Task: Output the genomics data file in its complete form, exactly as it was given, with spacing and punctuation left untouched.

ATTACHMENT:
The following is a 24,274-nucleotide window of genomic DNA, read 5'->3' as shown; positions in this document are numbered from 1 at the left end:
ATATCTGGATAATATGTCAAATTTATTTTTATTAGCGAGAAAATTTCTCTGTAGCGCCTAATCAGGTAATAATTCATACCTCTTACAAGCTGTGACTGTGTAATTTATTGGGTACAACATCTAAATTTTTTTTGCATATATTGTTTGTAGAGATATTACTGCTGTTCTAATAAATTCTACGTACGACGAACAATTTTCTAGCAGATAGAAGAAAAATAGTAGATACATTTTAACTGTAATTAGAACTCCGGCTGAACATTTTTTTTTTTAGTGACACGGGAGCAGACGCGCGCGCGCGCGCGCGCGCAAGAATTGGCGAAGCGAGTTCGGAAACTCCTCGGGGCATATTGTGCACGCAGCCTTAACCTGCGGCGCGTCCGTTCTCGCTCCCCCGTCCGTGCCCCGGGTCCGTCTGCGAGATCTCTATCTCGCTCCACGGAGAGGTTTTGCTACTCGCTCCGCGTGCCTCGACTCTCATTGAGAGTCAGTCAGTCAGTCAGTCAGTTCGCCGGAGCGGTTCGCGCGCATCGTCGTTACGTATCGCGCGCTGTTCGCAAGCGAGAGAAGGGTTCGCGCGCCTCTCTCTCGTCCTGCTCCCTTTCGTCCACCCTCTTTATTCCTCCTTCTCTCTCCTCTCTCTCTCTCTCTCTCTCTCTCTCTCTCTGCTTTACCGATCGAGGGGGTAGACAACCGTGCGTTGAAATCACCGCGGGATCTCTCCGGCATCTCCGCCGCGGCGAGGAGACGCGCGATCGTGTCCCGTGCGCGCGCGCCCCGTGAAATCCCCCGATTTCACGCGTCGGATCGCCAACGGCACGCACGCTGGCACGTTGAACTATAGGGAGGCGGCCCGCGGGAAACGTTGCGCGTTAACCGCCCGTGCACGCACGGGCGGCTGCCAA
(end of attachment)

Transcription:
The following is a 24,274-nucleotide window of genomic DNA, read 5'->3' as shown; positions in this document are numbered from 1 at the left end:
ATATCTGGATAATATGTCAAATTTATTTTTATTAGCGAGAAAATTTCTCTGTAGCGCCTAATCAGGTAATAATTCATACCTCTTACAAGCTGTGACTGTGTAATTTATTGGGTACAACATCTAAATTTTTTTTGCATATATTGTTTGTAGAGATATTACTGCTGTTCTAATAAATTCTACGTACGACGAACAATTTTCTAGCAGATAGAAGAAAAATAGTAGATACATTTTAACTGTAATTAGAACTCCGGCTGAACATTTTTTTTTTTAGTGACACGGGAGCAGACGCGCGCGCGCGCGCGCGCGCAAGAATTGGCGAAGCGAGTTCGGAAACTCCTCGGGGCATATTGTGCACGCAGCCTTAACCTGCGGCGCGTCCGTTCTCGCTCCCCCGTCCGTGCCCCGGGTCCGTCTGCGAGATCTCTATCTCGCTCCACGGAGAGGTTTTGCTACTCGCTCCGCGTGCCTCGACTCTCATTGAGAGTCAGTCAGTCAGTCAGTCAGTTCGCCGGAGCGGTTCGCGCGCATCGTCGTTACGTATCGCGCGCTGTTCGCAAGCGAGAGAAGGGTTCGCGCGCCTCTCTCTCGTCCTGCTCCCTTTCGTCCACCCTCTTTATTCCTCCTTCTCTCTCCTCTCTCTCTCTCTCTCTCTCTCTCTCTCTCTGCTTTACCGATCGAGGGGGTAGACAACCGTGCGTTGAAATCACCGCGGGATCTCTCCGGCATCTCCGCCGCGGCGAGGAGACGCGCGATCGTGTCCCGTGCGCGCGCGCCCCGTGAAATCCCCCGATTTCACGCGTCGGATCGCCAACGGCACGCACGCTGGCACGTTGAACTATAGGGAGGCGGCCCGCGGGAAACGTTGCGCGTTAACCGCCCGTGCACGCACGGGCGGCTGCCAA